This two-family home on Willard Beach, owned by John Murphy, is one of a growing number of short-term rental properties in South Portland – a subject of ongoing debate by the City Council. Murphy said, “The city has created this situation by letting things go.”

SOUTH PORTLAND — For City Councilor Eben Rose, the answer to the polarizing fight over short-term rentals is right there in black and white.

The city’s land-use ordinance defines an “inn” as a business renting one to 20 rooms to transient guests. Inns aren’t permitted in the city’s residential neighborhoods, so Rose figures most people who are buying, renovating and renting out entire homes in South Portland for short stays, on popular websites such as Airbnb and HomeAway, are breaking the law.

“As I see it, we have violators,” Rose said. “They are running inns by definition, and they are already not allowed in residential zones.”

And there are a lot of them. Among 282 short-term rentals in the city, about 200 are single-family homes that are not owner-occupied, allowing travelers to rent a whole house or apartment for a few days or a few weeks, according to Host Compliance, a third-party web service.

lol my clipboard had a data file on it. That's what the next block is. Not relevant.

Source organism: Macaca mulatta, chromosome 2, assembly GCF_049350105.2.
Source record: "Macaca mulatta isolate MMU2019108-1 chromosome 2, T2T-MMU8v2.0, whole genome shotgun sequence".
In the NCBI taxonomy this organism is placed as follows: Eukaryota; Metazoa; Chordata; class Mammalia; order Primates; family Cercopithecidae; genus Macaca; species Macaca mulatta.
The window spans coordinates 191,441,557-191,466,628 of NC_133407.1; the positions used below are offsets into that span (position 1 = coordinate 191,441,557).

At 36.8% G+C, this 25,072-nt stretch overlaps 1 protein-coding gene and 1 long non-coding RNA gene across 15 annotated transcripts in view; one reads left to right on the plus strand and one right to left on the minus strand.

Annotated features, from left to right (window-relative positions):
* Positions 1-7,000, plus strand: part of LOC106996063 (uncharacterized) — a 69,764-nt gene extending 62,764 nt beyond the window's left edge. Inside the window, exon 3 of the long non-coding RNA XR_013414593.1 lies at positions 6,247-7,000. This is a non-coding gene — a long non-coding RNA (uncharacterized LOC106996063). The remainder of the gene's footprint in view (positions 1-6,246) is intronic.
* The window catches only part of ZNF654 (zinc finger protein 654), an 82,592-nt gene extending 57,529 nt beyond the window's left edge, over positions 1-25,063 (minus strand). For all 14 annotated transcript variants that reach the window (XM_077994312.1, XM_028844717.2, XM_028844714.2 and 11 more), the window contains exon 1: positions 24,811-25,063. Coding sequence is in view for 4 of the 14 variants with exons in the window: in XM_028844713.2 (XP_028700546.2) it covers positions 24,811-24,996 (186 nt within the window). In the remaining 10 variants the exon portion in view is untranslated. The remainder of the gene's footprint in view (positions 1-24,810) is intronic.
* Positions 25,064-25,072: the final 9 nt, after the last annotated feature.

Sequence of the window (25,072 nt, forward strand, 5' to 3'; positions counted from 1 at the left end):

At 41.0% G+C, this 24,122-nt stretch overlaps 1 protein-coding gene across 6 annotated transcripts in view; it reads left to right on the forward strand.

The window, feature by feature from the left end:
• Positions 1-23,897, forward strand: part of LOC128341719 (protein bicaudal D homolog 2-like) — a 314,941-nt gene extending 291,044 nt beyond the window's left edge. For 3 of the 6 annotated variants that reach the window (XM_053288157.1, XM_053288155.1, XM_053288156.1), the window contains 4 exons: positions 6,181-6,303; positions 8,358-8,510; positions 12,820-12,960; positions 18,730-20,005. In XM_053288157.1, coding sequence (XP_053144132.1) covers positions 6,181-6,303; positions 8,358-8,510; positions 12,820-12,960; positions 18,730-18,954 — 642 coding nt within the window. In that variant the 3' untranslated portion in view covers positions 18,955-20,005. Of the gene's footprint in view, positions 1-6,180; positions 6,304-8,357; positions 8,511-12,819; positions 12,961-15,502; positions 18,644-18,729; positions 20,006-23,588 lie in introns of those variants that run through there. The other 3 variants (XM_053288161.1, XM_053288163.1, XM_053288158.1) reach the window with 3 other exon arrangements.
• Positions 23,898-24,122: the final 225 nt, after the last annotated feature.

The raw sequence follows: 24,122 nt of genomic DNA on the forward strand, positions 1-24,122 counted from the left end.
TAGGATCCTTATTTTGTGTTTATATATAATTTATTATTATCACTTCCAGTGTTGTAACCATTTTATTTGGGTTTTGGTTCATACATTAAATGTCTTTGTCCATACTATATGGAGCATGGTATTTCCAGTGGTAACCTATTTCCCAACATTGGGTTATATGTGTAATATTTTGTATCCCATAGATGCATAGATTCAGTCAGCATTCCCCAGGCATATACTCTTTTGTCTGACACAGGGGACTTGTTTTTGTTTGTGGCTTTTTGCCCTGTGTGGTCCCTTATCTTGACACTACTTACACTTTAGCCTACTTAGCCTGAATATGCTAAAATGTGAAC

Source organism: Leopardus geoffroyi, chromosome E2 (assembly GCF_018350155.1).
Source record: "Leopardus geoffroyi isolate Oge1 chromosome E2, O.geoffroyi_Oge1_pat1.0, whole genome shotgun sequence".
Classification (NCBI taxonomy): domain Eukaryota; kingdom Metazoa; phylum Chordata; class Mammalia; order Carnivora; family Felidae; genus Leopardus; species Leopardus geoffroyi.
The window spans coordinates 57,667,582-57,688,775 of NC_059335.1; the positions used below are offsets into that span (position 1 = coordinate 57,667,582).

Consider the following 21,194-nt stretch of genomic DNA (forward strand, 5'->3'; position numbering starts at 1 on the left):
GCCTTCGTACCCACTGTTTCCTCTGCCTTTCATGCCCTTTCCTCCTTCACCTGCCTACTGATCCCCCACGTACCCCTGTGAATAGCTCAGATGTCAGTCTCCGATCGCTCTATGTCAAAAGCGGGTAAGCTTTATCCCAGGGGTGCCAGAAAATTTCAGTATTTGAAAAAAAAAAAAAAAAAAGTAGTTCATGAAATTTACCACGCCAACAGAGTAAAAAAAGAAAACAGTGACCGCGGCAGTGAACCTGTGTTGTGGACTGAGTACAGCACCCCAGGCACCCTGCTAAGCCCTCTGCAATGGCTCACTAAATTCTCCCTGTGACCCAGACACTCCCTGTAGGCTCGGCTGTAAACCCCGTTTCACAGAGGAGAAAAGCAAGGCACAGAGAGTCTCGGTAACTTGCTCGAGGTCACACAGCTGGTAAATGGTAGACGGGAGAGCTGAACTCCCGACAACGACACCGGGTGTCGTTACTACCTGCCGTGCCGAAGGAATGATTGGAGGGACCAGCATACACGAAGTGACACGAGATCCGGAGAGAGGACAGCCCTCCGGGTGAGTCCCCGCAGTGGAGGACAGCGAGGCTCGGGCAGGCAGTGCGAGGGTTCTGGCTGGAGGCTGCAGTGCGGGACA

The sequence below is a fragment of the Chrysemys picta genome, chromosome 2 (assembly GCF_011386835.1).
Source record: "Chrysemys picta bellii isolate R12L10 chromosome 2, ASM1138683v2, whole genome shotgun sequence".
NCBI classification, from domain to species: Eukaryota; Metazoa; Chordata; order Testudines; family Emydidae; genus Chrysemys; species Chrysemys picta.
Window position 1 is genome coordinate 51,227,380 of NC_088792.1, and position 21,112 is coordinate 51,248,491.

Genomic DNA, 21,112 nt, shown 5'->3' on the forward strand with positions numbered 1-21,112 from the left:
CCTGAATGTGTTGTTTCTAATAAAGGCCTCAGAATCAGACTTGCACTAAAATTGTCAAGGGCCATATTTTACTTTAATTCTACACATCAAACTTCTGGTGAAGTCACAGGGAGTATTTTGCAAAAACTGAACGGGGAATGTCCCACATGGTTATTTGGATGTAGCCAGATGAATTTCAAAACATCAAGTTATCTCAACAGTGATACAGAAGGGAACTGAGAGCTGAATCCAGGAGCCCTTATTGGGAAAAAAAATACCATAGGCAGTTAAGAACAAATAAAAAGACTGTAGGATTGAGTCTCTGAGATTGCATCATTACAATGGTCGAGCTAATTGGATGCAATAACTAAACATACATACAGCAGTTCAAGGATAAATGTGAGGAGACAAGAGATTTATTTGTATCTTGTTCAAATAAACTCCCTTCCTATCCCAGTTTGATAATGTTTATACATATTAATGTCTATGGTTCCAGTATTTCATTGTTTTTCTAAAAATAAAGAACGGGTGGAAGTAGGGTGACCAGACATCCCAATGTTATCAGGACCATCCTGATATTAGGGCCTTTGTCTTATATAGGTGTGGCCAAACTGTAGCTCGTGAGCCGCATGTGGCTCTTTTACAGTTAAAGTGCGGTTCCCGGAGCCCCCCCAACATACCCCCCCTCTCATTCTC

City Councilor Eben Rose, photographed last week outside his home in the Stanwood Park neighborhood of South Portland, is citing city ordinances to argue against the legality of short-term rental properties. He said some property owners “are running inns by definition.”

As the battle over short-term rentals heads for its fourth council workshop on Wednesday, Rose has been the lone voice on the seven-member panel to push for city staff members to enforce the existing land-use or zoning ordinance now that the problem has come to light.

Like other councilors, Rose worries that the proliferation of short-term rentals is eroding the city’s residential neighborhoods, removing already scarce housing from the market and driving home prices even higher. But Rose also believes that the determination of city officials to ignore the existing ordinance and instead draft new licensing regulations for short-term rentals undermines the enforceability of all zoning ordinances.

“It weakens them all,” Rose said. “This is an enforcement issue, (but) right now our land-use ordinance is off the table and it’s been off the table for months.”